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I jumped in, being something of a Mister Know-it-All and all, and offered a brief explanation of short lighting. I went on to also offer a short definition of broad lighting. I then noted that the lighting style the original poster had used for their portrait, purposely or without knowing it, was an example of "butterfly" lighting.
The original poster thanked me for my educational contributions. I mentioned to him that the surest way to become a better photographer, especially if you're shooting portraiture, is a two-fold process: learning new things and then practicing what you've learned. I told him that learning, coupled with practice and repetition, is the surest way to improve one's photography regardless of any new gear he might suddenly be employing.
Personally -- and this is kind of a side bar discussion -- I'm already developing my lists for New Year's resolutions. I have two lists: one is personal stuff regarding things like my health and more. Besides the usual New Year's stuff like losing weight, exercising and all that, I'm toying, for instance, with the idea of shearing my locks for the new year. My hair is quite long. I've worn it long for much of my adult life. I've always related to the notion of letting my "freak flag fly," as David Crosby sings about long hair. But every so often throughout my life, I get a wild hair (pun intended) up my you-know-what to cut my hair short. I'm currently having one of those wild butt hairs about my wild head hair. (Well, I don't actually think my head hair is wild but some people do, especially when it's not tied in a pony tail.)
My other New Year's list has to do with photography, that is, my photography and whatever I'm doing under that broad umbrella of "my photography." First off, I need to motivate myself to get my next ebook complete and released. I've written much of it already but still have a bunch of photos to shoot for it. I've been dicking around and not getting it done and my #1 New Year's resolution is to get the book done! Another resolution is to try things out I've never tried to do much in the past, snapping photos wise. I'm not going to go into detail on what those particular things might be although I will say they revolve around lighting. Some of them involve new gear and others are new ways to employ gear I already own. It's going to take some learning and, more importantly, practice and repetition to nail those "new things to try out" down.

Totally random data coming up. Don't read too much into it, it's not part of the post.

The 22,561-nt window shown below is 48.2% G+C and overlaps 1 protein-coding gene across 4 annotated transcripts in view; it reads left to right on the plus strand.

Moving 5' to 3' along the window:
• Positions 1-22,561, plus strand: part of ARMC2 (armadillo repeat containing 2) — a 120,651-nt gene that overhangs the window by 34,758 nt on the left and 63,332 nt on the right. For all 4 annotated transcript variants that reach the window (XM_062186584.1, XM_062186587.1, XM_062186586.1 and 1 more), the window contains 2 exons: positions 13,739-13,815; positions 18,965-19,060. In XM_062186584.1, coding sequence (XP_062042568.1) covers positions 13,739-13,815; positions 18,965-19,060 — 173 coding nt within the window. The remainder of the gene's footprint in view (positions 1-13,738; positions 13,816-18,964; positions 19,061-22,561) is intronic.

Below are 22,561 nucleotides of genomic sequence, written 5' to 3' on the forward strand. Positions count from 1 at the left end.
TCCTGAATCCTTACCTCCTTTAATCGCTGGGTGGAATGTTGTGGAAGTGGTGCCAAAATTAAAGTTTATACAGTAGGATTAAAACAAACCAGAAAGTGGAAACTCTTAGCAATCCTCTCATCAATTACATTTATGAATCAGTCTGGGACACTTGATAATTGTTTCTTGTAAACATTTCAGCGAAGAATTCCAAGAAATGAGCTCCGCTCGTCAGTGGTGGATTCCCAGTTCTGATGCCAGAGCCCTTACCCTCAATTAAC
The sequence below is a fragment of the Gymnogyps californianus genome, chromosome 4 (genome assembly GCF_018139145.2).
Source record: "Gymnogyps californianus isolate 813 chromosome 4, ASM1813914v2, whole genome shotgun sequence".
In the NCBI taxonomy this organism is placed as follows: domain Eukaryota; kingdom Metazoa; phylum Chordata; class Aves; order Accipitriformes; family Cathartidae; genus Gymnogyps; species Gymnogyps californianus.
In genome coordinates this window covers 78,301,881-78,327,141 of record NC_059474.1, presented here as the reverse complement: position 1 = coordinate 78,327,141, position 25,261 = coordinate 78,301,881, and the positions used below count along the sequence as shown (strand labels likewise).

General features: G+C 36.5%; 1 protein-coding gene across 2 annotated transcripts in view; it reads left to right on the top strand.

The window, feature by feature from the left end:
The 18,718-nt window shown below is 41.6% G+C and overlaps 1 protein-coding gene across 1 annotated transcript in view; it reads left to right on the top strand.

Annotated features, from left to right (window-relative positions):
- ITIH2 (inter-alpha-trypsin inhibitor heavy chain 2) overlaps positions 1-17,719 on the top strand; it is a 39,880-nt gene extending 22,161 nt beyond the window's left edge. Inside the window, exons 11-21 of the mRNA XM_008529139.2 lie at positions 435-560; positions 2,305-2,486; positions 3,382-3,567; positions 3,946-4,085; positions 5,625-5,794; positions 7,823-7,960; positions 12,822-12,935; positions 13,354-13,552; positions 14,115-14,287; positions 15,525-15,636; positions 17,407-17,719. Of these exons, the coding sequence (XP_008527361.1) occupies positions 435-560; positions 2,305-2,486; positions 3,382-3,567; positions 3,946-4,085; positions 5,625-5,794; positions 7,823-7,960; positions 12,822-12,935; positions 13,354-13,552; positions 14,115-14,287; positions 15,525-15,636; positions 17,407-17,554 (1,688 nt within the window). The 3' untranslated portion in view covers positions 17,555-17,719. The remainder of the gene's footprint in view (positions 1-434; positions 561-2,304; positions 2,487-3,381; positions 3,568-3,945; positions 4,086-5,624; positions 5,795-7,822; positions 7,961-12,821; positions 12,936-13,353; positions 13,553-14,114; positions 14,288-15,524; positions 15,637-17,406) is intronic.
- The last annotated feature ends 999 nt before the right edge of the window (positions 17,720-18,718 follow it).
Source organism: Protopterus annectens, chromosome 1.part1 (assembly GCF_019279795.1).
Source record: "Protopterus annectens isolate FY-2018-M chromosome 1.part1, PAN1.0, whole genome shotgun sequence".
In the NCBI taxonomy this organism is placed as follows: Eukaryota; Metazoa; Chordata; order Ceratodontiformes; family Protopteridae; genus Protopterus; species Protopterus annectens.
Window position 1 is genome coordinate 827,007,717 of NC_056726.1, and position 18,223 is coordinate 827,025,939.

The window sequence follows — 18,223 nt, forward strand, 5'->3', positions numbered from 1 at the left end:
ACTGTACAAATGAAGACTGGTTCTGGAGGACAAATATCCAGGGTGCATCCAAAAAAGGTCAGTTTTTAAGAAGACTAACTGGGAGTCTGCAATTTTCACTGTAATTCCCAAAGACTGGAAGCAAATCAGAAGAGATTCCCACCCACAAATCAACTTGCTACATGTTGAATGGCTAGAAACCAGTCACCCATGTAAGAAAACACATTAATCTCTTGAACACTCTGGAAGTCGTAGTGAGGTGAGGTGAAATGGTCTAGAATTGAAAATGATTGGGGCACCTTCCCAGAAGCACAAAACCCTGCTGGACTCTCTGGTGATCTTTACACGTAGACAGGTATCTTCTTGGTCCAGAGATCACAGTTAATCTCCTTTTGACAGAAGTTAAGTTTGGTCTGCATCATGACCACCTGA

Anyway, to somehow connect my comments on Facebook today with my New Year's resolutions, leastwise my photography resolutions, I'd like to encourage all of you to make learning a big part of your photography plans in the new year. No one is so good at this photography thing we do that they can't benefit from learning new techniques or ways of doing things or that there aren't things they still have to learn. Whether you prefer learning by watching instructional videos, by reading books and ebooks, attending workshops, one or all of those things, learning is as important, make that more important, than any new piece of gear you might acquire. Equally important is practice and repetition. Practice what you learn. Practice it till it become second nature. That's how you improve your photography better than with any new piece of gear, whether it's a camera, a lens, lighting, or something else.
Yet another reminder about Dan Hostettler's terrific posing guides. If you're at all interested they're still on sale till end of the year. CLICK HERE to learn more about Dan's guides or to purchase them. Use Discount Code PGS33 to receive 1/3 off at checkout.
The gratuitous eye candy in her birthday suit is Ash.